Wednesday, 27 June 2012


We decided to venture out to Roskilde which is 36 km west of Copenhagen. It was founded in the 10th century by the Vikings and was Denmark’s first capital. We had chosen one of the worst days weather-wise as it was pouring with rain when we arrived. We hadn’t brought our jackets as the weather had seemed OK when we left. As we had caught the train earlier than expected and arrived there before 10 am no shops were open to be able to buy an umbrella. We scurried down the deserted streets to a cafĂ©, then to the town square. We huddled in the verandah of the Tourist Information office hoping the rain would ease, it didn’t.  At 10 I sent Alan to buy two umbrellas at a ’20 krona shop’.
There is an interesting Cathedral here, for more than 1000 years there have been churches where the cathedral now stands. The present brick church was started in the 1170s and the construction lasted more than 100years. The body of the church was completed in 1280 and since them it has been extended a number of times over the centuries. A number of the kings and queens of Denmark have been buried here with tombs ranging from the simple to the over the top ornate.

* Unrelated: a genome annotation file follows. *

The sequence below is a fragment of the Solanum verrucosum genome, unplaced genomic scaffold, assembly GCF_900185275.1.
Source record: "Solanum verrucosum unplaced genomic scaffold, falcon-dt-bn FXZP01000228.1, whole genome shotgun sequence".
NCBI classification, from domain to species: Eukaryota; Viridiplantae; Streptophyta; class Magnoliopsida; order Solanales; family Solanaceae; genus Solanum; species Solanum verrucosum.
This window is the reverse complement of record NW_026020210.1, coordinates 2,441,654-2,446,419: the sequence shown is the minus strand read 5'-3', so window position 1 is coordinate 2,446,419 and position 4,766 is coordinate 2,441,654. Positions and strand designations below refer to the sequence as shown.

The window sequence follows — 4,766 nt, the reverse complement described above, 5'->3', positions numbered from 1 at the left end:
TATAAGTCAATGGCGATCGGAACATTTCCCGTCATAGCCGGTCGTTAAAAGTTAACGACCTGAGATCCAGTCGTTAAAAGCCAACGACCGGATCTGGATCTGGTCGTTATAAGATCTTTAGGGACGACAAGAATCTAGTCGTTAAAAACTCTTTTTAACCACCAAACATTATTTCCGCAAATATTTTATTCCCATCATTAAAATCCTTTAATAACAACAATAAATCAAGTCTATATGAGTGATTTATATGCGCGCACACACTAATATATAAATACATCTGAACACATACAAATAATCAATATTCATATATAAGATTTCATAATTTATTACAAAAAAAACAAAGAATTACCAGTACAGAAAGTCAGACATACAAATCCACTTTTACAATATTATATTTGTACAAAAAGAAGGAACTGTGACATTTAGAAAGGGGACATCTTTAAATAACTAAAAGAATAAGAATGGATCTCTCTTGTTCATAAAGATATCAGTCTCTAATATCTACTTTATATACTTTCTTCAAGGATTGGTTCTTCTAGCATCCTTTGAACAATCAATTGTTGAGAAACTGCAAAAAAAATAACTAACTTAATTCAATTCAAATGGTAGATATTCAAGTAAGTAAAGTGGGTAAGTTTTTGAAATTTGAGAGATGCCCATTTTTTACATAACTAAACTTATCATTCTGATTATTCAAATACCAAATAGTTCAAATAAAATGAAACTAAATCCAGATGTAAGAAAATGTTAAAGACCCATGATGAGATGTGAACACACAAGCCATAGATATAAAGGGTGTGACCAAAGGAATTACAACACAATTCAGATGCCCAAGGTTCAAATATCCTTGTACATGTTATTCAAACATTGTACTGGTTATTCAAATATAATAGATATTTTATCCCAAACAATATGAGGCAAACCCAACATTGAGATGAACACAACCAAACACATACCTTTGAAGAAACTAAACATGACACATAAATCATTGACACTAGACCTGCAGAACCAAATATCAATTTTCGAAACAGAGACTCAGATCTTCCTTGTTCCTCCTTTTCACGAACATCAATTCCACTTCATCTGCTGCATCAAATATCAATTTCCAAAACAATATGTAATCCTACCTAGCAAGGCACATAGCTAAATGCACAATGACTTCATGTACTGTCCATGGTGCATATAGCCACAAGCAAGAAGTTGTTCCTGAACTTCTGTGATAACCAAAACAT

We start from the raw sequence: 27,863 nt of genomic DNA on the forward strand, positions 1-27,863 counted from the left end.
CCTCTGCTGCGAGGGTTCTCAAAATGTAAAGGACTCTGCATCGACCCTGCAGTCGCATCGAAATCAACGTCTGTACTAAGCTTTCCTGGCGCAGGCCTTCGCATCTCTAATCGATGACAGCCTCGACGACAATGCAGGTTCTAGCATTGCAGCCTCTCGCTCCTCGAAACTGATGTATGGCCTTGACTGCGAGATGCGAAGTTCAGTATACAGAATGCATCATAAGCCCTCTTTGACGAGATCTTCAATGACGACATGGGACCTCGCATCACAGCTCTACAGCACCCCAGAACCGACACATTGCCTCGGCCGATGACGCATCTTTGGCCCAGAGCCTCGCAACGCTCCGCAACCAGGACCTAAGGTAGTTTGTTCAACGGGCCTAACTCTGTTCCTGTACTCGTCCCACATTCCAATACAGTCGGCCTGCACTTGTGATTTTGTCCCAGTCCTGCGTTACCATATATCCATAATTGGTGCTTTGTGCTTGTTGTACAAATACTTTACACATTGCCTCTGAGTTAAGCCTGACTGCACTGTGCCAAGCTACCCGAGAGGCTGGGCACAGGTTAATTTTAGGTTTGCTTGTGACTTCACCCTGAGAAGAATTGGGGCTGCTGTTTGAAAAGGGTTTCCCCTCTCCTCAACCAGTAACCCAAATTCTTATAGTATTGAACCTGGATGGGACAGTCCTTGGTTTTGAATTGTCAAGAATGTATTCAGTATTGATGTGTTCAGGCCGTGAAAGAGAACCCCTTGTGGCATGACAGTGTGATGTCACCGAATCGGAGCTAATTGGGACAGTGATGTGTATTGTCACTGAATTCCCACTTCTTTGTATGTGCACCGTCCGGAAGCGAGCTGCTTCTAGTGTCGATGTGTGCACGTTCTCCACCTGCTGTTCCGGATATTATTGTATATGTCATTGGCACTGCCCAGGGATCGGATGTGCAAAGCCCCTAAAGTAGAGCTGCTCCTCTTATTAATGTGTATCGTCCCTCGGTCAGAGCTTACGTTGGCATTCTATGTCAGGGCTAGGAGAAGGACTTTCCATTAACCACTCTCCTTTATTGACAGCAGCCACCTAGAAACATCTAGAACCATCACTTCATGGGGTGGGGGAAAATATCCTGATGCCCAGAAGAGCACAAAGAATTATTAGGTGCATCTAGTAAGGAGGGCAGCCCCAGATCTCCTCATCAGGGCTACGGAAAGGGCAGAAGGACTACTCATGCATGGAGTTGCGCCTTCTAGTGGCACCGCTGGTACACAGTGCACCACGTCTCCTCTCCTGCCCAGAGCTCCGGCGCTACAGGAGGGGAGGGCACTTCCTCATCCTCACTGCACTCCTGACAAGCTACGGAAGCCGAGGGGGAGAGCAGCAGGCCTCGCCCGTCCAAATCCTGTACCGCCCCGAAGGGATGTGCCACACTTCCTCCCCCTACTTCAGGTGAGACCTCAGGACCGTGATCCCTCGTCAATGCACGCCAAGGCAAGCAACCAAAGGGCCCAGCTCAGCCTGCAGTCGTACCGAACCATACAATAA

Altar Roskilde Cathedral

Like many of the Danish churches the interior is quite simple with embellishments on the altar, pulpit and organ and some pictures here and there. I call it ‘muted baroque’ which is a contradiction of terms. Overall it was very interesting and with the entrance fee we received a really good guide.

We started out to the Viking Museum and followed the street directions but we were walking through this park that seemed to lead nowhere and it was still pouring rain. Thinking we were going the wrong way we turned back and went to the Tourist office and asked directions. Ultimately we were going in the right direction, however first we went to the Roskilde palace which has been turned into an experimental art gallery. We looked at some of the exhibits which proved more interesting than we thought they would be.
We decided to have lunch before we went to the Viking Museum. It was still raining as we made our way there. They had found 5 Viking ships that had been scuttled in the harbour the blockade it against attack. Archeologists had painstakingly recovered them and pieced together as to their size and the types of ships they were. They then built replicas of them and the largest one they sailed to Ireland. The museum keeps alive the skills the Vikings used to build their ships. The displays are extremely informative.

Viking Ship

By the time we had finished looking at the museum the rain had stopped. We then wandered back into the town to the railway station to make our way back to Copenhagen.

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